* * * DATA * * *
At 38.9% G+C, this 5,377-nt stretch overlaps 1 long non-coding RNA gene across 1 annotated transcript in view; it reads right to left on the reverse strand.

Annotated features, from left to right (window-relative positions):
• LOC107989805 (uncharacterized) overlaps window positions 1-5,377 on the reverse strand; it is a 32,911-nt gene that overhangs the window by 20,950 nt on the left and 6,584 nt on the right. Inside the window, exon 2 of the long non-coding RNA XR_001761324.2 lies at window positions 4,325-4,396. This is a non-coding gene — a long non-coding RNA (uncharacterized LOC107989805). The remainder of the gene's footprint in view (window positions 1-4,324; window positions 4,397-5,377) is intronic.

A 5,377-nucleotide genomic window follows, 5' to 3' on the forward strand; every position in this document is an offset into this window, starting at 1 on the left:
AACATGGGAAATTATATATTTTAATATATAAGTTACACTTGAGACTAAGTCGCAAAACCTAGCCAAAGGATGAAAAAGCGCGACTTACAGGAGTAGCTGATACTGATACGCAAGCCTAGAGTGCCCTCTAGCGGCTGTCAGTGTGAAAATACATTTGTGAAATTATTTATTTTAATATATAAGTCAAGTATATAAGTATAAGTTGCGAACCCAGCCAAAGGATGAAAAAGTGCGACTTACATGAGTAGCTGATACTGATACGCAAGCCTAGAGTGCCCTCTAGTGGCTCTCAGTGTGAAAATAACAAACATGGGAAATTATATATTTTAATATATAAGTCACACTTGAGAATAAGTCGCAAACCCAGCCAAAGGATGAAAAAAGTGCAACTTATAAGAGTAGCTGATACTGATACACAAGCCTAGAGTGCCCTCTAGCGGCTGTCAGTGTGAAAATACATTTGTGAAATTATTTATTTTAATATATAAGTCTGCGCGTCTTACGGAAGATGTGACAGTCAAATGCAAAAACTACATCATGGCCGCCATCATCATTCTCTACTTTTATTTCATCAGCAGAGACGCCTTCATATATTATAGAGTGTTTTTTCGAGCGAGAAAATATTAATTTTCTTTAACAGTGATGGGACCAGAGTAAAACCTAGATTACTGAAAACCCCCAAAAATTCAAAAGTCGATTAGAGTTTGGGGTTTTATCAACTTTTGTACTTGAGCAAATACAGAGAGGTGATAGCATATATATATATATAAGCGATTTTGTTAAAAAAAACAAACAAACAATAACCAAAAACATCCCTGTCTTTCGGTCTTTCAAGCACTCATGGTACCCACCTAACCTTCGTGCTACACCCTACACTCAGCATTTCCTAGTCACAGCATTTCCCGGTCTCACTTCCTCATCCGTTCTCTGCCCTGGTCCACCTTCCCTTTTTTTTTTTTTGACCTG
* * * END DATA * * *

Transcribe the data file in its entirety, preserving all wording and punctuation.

At 38.9% G+C, this 5,377-nt stretch overlaps 1 long non-coding RNA gene across 1 annotated transcript in view; it reads right to left on the reverse strand.

Annotated features, from left to right (window-relative positions):
• LOC107989805 (uncharacterized) overlaps window positions 1-5,377 on the reverse strand; it is a 32,911-nt gene that overhangs the window by 20,950 nt on the left and 6,584 nt on the right. Inside the window, exon 2 of the long non-coding RNA XR_001761324.2 lies at window positions 4,325-4,396. This is a non-coding gene — a long non-coding RNA (uncharacterized LOC107989805). The remainder of the gene's footprint in view (window positions 1-4,324; window positions 4,397-5,377) is intronic.

A 5,377-nucleotide genomic window follows, 5' to 3' on the forward strand; every position in this document is an offset into this window, starting at 1 on the left:
AACATGGGAAATTATATATTTTAATATATAAGTTACACTTGAGACTAAGTCGCAAAACCTAGCCAAAGGATGAAAAAGCGCGACTTACAGGAGTAGCTGATACTGATACGCAAGCCTAGAGTGCCCTCTAGCGGCTGTCAGTGTGAAAATACATTTGTGAAATTATTTATTTTAATATATAAGTCAAGTATATAAGTATAAGTTGCGAACCCAGCCAAAGGATGAAAAAGTGCGACTTACATGAGTAGCTGATACTGATACGCAAGCCTAGAGTGCCCTCTAGTGGCTCTCAGTGTGAAAATAACAAACATGGGAAATTATATATTTTAATATATAAGTCACACTTGAGAATAAGTCGCAAACCCAGCCAAAGGATGAAAAAAGTGCAACTTATAAGAGTAGCTGATACTGATACACAAGCCTAGAGTGCCCTCTAGCGGCTGTCAGTGTGAAAATACATTTGTGAAATTATTTATTTTAATATATAAGTCTGCGCGTCTTACGGAAGATGTGACAGTCAAATGCAAAAACTACATCATGGCCGCCATCATCATTCTCTACTTTTATTTCATCAGCAGAGACGCCTTCATATATTATAGAGTGTTTTTTCGAGCGAGAAAATATTAATTTTCTTTAACAGTGATGGGACCAGAGTAAAACCTAGATTACTGAAAACCCCCAAAAATTCAAAAGTCGATTAGAGTTTGGGGTTTTATCAACTTTTGTACTTGAGCAAATACAGAGAGGTGATAGCATATATATATATATAAGCGATTTTGTTAAAAAAAACAAACAAACAATAACCAAAAACATCCCTGTCTTTCGGTCTTTCAAGCACTCATGGTACCCACCTAACCTTCGTGCTACACCCTACACTCAGCATTTCCTAGTCACAGCATTTCCCGGTCTCACTTCCTCATCCGTTCTCTGCCCTGGTCCACCTTCCCTTTTTTTTTTTTTGACCTG